Mothers’ experiences of feeding situations – an interview study


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Abstract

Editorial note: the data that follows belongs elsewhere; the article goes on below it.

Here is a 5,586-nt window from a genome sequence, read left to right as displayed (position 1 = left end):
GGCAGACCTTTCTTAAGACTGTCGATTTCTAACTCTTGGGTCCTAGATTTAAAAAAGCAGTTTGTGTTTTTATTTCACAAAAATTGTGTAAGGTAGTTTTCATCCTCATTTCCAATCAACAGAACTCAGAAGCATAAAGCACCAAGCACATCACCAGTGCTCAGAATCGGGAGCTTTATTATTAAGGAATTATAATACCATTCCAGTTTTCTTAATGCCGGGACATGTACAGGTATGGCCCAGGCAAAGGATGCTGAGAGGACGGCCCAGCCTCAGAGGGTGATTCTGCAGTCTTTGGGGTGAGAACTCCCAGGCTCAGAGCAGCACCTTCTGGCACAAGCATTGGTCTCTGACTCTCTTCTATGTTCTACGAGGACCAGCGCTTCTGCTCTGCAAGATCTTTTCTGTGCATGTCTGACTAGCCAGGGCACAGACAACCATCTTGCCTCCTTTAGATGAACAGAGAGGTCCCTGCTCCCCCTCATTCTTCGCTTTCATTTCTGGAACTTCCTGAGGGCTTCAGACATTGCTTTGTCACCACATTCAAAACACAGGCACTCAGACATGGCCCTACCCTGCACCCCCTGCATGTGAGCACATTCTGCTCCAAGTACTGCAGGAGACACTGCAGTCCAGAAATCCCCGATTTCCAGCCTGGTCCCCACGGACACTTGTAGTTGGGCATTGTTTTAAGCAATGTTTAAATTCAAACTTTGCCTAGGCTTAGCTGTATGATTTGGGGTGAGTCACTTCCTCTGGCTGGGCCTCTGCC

AimThe aim of the study was to describe parents' experiences concerning feeding situations and their contact with the nurse at the Child Health Service (CHS).BackgroundSome of the most important tasks for the nurse at the CHS are to monitor growth, detect feeding difficulties and give advice concerning food intake and feeding practices.MethodEighteen mothers differing in age, education, ethnicity and number of children and recruited from different CHS were interviewed. The narratives were transcribed verbatim and analysed by content analysis at manifest and latent levels.ResultAll mothers’ described that food and feeding were essential parts of their lives requiring a great deal of time and involvement. Two major categories of mothers’ attitudes in feeding situations were identified – a flexible attitude and a controlling attitude. Mothers with a flexible attitude were sensitive to the child's signals and responded to them in order to obtain good communication. Mothers who expressed a need for control established rules and routines regarding the feeding situations. Mothers with a controlling attitude expressed receiving inadequate support from the nurse at the CHS.Conclusion and clinical implicationThis study shows that some mothers experience inadequate support from the nurse at the CHS. Knowledge about mothers' experiences of feeding situations and their different attitudes towards the child during feeding might improve the CHS nurses' knowledge and help them understand and more adequately support mothers who experience feeding difficulties.

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